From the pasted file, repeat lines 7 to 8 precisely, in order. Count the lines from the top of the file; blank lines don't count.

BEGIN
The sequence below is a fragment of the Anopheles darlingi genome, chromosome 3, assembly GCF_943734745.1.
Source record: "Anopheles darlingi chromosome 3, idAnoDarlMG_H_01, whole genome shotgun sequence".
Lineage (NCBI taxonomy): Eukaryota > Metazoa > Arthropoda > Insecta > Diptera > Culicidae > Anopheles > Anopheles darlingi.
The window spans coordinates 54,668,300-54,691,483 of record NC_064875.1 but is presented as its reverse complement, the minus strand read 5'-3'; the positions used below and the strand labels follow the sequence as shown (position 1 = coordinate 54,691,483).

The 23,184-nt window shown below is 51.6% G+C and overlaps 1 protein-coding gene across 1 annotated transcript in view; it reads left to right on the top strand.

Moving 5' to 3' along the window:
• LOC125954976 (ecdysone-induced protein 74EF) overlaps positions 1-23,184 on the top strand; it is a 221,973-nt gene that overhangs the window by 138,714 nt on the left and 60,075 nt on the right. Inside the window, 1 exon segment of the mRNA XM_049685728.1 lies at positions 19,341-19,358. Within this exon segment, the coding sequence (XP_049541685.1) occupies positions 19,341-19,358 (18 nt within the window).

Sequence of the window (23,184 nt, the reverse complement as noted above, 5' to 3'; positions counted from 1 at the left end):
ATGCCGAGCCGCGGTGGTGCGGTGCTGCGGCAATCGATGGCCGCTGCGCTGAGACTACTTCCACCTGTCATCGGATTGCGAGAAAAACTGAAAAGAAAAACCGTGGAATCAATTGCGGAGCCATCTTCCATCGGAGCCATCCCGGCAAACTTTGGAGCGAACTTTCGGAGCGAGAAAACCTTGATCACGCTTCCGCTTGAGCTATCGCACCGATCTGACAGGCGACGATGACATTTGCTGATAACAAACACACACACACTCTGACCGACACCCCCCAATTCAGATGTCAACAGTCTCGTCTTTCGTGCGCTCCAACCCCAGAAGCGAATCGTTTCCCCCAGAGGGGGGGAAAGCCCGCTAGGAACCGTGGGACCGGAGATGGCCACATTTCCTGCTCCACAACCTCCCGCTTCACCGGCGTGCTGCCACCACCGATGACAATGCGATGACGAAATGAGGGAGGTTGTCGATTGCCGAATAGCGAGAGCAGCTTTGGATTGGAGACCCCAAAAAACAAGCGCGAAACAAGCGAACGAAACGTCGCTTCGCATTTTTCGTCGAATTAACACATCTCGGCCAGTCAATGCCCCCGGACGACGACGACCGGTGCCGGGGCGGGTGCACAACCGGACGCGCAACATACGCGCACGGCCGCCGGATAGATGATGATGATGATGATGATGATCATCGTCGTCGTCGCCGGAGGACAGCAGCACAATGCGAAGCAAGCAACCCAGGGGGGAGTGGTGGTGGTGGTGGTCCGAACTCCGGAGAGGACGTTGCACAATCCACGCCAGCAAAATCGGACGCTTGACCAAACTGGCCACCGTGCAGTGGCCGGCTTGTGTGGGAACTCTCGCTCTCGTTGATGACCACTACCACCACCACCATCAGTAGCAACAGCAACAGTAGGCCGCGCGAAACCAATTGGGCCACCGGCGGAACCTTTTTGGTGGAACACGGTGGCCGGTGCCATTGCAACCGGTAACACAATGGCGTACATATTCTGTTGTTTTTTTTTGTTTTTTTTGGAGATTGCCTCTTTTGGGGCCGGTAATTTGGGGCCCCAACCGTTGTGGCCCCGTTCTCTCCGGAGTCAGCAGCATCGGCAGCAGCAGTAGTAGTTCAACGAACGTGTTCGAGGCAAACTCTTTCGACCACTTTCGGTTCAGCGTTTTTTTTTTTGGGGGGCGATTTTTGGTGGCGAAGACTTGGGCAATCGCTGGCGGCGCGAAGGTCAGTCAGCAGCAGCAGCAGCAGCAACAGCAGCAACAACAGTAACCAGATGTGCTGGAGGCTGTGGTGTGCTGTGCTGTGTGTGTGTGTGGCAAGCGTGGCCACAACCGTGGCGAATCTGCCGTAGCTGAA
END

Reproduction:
• LOC125954976 (ecdysone-induced protein 74EF) overlaps positions 1-23,184 on the top strand; it is a 221,973-nt gene that overhangs the window by 138,714 nt on the left and 60,075 nt on the right. Inside the window, 1 exon segment of the mRNA XM_049685728.1 lies at positions 19,341-19,358. Within this exon segment, the coding sequence (XP_049541685.1) occupies positions 19,341-19,358 (18 nt within the window).

Sequence of the window (23,184 nt, the reverse complement as noted above, 5' to 3'; positions counted from 1 at the left end):